By September 29, 2010 1 Comments Read More →

The Secret History of How Youth Is Wasted on the Young

We had our first crime fiction book discussion at the library on our new 2010-2011 theme:  Youth is Wasted on the Young.  I chose this theme this year despite the fact that I know that the number one rule when writing a crime novel is never kill any animal that can be remotely kept as a pet.  However, the second rule is the one I really worried about:  never put a child in jeopardy.  The reason for this is that people do not like reading about children in jeopardy. 

The books that I selected for the list are not really about children being eaten for dinner by trolls.  The idea was that anyone roughly under the age of 25 could be a victim, a perpetrator, or even the detective.  How much fun is that?

I have five less people in my discussion this year than last. 

So fifteen hardy souls with a fearless reading spirit tackled the first book on the new year’s list:  The Secret History by Donna Tartt within which no children were eaten by trolls–but they could have been.

The idea of The Secret History is that we are being taken back in time by Richard Papen who is reminiscing about his time at the Hampden College in Vermont.  Because Richard is essentially a loner and a loser who immediately tells us he is also a liar, he can be safely defined as an unreliable narrator.  Once on campus, he worms his way into a coven of students studying Greek under the strange tutelage of Julian Morrow. 

At first, readers might think they are reading about a troll who is about to eat the children.  But slowly and carefully, Tartt wrestles control of the narrative from our focus on Julian and puts is squarely on the shoulders of Henry, a scholarly student who is the master puppeteer behind the other students.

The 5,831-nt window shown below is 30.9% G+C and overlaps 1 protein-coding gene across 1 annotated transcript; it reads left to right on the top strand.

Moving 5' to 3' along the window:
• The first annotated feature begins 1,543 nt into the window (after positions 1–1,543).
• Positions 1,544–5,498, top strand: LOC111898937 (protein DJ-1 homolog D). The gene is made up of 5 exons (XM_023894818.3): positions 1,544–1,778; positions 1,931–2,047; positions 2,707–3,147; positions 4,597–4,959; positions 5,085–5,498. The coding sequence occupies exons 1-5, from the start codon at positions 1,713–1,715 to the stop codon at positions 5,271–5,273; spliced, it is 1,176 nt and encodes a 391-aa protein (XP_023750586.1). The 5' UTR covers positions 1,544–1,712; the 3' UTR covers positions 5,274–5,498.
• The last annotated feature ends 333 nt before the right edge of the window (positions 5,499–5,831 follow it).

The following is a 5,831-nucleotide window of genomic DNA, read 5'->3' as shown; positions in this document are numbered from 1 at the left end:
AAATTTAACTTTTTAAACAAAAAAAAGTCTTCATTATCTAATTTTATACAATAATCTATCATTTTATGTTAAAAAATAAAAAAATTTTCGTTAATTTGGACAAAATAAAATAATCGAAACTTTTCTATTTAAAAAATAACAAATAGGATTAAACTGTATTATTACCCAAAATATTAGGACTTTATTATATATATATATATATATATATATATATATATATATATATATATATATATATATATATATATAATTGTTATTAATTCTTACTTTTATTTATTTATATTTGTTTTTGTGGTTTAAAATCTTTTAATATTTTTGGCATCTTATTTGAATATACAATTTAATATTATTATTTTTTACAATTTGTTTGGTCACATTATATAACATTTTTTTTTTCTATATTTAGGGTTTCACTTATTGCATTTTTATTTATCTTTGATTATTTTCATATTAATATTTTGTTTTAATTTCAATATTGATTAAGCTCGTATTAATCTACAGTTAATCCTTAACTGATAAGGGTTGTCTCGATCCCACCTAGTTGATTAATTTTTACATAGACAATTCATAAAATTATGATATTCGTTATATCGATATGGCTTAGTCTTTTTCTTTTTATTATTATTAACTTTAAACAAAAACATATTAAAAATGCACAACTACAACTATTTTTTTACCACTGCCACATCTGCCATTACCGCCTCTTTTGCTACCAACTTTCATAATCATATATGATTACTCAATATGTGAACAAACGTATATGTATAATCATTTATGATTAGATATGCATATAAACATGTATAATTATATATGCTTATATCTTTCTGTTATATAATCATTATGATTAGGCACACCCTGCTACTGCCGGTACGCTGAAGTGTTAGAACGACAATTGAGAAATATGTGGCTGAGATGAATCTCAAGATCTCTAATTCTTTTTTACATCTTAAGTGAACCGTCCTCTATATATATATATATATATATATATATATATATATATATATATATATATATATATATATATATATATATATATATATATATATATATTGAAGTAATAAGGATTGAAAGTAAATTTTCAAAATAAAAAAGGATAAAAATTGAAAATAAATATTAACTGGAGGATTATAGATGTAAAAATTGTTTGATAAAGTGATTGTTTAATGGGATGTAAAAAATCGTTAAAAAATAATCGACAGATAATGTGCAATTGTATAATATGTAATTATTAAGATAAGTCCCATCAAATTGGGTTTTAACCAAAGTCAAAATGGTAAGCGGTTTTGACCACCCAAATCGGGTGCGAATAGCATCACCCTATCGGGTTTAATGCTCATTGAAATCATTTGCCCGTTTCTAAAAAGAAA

It is not to nearly the end of the book that Richard asks one of the other students why they always did what Henry asked them to.  He should have asked earlier in the book and perhaps three people would not have died over the course of this novel.

To call this a crime novel is to add it to the same type of writing that authors like Truman Capote, Patricia Highsmith and Minette Walters create.  Most of the members of my book discussion group came in hating this book and then proceeded to run the discussion without me, anticipating most of the issues I would have raised with my prepared questions if they had given me a chance.

I was not needed and I think that is the definition of a great book discussion.



About the Author:

Gary Niebuhr is the author of Make Mine a Mystery (2003), Caught up in Crime (2009), and other readers' guides to mystery and detective fiction. He was a Booklist contributor from 2008-2014.

1 Comment on "The Secret History of How Youth Is Wasted on the Young"

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  1.' Shelley says:

    Maybe this is just because of my own writing, but when crime novels are being discussed, I always wonder if moral issues are central to the discussion: seems like that would be fruitful.

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